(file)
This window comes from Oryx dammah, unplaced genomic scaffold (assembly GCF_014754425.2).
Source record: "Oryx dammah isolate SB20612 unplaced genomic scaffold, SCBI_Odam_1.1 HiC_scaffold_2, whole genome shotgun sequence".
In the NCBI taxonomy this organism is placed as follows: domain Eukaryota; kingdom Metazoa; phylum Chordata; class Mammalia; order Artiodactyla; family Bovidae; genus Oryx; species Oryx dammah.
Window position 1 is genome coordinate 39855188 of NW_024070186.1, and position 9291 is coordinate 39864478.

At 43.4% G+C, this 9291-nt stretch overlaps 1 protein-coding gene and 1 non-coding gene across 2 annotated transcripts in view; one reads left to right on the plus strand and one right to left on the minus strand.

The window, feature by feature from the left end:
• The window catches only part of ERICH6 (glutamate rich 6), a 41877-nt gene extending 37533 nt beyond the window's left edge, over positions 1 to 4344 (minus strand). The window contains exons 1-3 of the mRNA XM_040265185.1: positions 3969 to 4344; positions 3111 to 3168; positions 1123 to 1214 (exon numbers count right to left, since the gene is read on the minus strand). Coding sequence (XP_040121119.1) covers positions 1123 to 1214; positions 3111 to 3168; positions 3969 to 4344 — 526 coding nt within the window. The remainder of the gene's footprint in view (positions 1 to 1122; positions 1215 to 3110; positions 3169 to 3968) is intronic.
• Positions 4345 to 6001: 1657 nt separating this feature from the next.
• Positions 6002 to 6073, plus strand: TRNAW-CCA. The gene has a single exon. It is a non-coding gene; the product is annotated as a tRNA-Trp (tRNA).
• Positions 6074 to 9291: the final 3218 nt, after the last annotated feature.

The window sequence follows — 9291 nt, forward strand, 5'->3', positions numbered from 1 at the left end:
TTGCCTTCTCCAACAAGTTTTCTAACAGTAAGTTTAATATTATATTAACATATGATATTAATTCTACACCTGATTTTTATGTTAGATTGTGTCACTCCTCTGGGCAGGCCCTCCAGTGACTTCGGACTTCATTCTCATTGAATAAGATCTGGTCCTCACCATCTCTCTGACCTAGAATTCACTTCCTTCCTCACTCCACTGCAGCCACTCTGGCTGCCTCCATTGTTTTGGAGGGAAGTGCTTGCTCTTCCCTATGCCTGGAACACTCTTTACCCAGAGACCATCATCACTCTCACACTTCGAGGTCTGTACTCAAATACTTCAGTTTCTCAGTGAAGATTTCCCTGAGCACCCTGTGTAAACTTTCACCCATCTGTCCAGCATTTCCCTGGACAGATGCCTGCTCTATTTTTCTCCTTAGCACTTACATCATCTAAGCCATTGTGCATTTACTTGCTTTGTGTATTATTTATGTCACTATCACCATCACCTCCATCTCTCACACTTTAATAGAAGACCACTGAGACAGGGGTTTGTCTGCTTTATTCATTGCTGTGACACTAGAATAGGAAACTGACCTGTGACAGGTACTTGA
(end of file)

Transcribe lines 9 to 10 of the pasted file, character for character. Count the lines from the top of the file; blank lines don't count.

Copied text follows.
• Positions 6002 to 6073, plus strand: TRNAW-CCA. The gene has a single exon. It is a non-coding gene; the product is annotated as a tRNA-Trp (tRNA).
• Positions 6074 to 9291: the final 3218 nt, after the last annotated feature.